An imperial supply chain facilitated a sophisticated and diverse Roman economy, especially luxuries for the Roman elite like a thriving silver sector based on raw materials sourced from Britannia and Hispania but worked into ornaments and jewelry in Rome, as well as nearby cities on the Italian Peninsula, and certain special cities like Trier, which were nominally equidistant between Britannia, Hispania, and Rome.

Rome's supply chain was a classic colonial enterprise, based on raw materials sourced from the periphery, and luxury goods crafted by artisans in sophisticated workshops in the center of power; raw materials were most often not constructed into ornaments or jewelry in far flung provinces.

Although a minority of silver may have been given to Egyptian officials in exchange for grain, silver retains value whereas grain is consumed; empires are constructed in the process of expanding control by a center of power, and dumping huge amounts of precious substance like silver into Egypt would increase the power of Egypt instead of Rome itself. The Roman elite would have been careful to keep the majority of silver in their own hands.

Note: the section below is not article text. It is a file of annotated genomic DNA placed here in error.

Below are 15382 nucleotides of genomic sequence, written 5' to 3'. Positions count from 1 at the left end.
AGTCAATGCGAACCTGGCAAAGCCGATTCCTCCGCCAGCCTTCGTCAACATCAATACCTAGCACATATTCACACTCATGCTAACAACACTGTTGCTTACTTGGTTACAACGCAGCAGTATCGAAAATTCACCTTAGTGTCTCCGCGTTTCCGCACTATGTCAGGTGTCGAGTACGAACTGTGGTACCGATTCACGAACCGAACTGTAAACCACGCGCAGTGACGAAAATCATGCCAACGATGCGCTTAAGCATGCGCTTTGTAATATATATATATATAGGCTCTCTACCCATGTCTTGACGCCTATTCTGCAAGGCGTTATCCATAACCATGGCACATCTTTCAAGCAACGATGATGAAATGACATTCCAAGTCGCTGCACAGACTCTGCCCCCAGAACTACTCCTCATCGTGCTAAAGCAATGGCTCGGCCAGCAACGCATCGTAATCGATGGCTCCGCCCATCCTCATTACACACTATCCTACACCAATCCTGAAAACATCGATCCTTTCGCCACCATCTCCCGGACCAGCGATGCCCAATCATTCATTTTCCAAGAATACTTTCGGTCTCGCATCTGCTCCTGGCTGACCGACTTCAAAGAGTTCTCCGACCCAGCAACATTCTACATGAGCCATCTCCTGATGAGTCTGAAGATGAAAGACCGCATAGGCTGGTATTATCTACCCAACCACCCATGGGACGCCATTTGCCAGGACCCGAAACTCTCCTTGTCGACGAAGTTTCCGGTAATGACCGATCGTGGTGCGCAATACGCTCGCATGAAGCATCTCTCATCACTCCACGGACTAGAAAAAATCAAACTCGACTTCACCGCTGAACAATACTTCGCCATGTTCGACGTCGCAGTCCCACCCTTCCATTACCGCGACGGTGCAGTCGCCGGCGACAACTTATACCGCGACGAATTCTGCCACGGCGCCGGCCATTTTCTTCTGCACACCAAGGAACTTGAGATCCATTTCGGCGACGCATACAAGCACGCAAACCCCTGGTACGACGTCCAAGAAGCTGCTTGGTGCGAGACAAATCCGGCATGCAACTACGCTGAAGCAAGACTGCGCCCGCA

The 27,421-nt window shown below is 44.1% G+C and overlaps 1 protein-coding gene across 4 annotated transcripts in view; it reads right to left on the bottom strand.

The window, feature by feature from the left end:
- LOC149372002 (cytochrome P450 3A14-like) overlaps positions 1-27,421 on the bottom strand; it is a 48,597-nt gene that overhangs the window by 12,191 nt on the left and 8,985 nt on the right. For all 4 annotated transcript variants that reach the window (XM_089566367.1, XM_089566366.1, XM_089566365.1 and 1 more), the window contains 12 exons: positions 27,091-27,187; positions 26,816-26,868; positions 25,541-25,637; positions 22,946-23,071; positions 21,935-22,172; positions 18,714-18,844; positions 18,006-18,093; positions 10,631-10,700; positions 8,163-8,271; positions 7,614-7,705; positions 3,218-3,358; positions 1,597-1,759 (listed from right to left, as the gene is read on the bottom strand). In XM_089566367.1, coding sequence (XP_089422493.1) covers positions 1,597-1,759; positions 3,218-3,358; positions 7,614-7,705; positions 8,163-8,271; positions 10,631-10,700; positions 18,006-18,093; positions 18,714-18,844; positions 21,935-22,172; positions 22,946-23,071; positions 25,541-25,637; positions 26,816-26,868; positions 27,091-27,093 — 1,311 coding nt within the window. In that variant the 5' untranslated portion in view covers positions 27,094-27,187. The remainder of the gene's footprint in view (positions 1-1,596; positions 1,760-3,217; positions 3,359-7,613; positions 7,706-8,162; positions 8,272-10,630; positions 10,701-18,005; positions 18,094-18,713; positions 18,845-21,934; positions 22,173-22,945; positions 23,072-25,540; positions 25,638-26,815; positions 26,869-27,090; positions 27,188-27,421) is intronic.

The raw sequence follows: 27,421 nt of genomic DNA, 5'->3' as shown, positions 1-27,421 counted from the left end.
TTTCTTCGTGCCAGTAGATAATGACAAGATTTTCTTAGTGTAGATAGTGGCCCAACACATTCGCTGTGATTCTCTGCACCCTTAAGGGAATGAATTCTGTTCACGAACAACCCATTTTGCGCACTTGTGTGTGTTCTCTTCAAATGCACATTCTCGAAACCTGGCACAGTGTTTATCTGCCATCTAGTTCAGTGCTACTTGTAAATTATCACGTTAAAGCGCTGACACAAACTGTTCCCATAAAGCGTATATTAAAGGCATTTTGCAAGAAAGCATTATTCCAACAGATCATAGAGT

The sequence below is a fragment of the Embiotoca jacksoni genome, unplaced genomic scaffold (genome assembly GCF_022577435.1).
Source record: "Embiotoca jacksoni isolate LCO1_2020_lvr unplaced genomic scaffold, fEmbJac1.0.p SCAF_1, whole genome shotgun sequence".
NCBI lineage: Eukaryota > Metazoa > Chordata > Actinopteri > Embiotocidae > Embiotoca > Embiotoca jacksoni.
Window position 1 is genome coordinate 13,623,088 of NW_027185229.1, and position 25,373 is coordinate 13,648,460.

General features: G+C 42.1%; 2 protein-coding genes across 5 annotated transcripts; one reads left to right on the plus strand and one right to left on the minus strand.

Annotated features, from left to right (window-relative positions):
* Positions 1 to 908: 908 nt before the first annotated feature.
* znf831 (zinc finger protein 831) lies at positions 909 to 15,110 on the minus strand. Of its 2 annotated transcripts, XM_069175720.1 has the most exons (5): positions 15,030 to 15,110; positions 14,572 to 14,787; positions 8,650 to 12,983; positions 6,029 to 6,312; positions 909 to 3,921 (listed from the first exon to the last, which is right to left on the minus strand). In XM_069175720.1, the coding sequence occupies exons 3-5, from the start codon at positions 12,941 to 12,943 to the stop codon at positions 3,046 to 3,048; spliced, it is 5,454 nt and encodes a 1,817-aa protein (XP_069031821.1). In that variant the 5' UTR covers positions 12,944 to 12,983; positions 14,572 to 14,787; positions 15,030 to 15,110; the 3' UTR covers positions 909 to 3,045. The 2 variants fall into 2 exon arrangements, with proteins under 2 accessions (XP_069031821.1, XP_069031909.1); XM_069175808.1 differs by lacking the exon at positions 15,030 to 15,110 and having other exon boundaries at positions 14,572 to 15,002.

Although certain members of the Roman elite may have cared for the orphans of war, Roman authorities wanted silver for luxury goods.

Damascus Steel was a type of metal forged in the Middle Ages, not during the time of Ancient Rome.

Example Question #9 : Economic History

The 2nd largest city in the Roman Empire, and the center of grain production, during the time of Julius Caesar was __________________.

Possible Answers:

Sparta

Athens

Carthage

Troy

Alexandria

Correct answer:

Alexandria

Explanation: